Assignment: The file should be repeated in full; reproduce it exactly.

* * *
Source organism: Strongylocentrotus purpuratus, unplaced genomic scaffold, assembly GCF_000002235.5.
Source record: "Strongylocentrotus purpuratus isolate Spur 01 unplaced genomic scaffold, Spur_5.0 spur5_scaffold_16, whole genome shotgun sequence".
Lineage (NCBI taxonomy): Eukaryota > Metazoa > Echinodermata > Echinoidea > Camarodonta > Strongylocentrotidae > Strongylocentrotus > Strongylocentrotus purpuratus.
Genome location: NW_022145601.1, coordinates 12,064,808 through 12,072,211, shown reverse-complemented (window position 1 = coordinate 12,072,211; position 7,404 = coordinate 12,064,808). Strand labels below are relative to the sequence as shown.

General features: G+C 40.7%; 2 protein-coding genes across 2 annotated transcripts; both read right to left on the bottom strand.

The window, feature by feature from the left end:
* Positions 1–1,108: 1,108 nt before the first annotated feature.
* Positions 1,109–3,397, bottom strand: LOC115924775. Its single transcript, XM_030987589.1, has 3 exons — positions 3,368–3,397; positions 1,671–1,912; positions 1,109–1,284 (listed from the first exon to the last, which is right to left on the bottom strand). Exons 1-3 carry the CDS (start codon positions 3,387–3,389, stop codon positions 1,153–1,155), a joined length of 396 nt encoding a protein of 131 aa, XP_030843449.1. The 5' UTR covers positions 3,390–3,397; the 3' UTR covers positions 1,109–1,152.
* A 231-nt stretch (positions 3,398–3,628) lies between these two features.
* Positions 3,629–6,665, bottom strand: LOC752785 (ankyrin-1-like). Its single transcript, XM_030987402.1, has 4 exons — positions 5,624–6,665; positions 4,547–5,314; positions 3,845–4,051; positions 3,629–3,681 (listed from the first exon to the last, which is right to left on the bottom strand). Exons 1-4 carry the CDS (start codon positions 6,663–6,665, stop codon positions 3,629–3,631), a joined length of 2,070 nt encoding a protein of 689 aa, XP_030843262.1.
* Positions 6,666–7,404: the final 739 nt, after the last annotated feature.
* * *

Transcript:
Source organism: Strongylocentrotus purpuratus, unplaced genomic scaffold, assembly GCF_000002235.5.
Source record: "Strongylocentrotus purpuratus isolate Spur 01 unplaced genomic scaffold, Spur_5.0 spur5_scaffold_16, whole genome shotgun sequence".
Lineage (NCBI taxonomy): Eukaryota > Metazoa > Echinodermata > Echinoidea > Camarodonta > Strongylocentrotidae > Strongylocentrotus > Strongylocentrotus purpuratus.
Genome location: NW_022145601.1, coordinates 12,064,808 through 12,072,211, shown reverse-complemented (window position 1 = coordinate 12,072,211; position 7,404 = coordinate 12,064,808). Strand labels below are relative to the sequence as shown.

General features: G+C 40.7%; 2 protein-coding genes across 2 annotated transcripts; both read right to left on the bottom strand.

The window, feature by feature from the left end:
* Positions 1–1,108: 1,108 nt before the first annotated feature.
* Positions 1,109–3,397, bottom strand: LOC115924775. Its single transcript, XM_030987589.1, has 3 exons — positions 3,368–3,397; positions 1,671–1,912; positions 1,109–1,284 (listed from the first exon to the last, which is right to left on the bottom strand). Exons 1-3 carry the CDS (start codon positions 3,387–3,389, stop codon positions 1,153–1,155), a joined length of 396 nt encoding a protein of 131 aa, XP_030843449.1. The 5' UTR covers positions 3,390–3,397; the 3' UTR covers positions 1,109–1,152.
* A 231-nt stretch (positions 3,398–3,628) lies between these two features.
* Positions 3,629–6,665, bottom strand: LOC752785 (ankyrin-1-like). Its single transcript, XM_030987402.1, has 4 exons — positions 5,624–6,665; positions 4,547–5,314; positions 3,845–4,051; positions 3,629–3,681 (listed from the first exon to the last, which is right to left on the bottom strand). Exons 1-4 carry the CDS (start codon positions 6,663–6,665, stop codon positions 3,629–3,631), a joined length of 2,070 nt encoding a protein of 689 aa, XP_030843262.1.
* Positions 6,666–7,404: the final 739 nt, after the last annotated feature.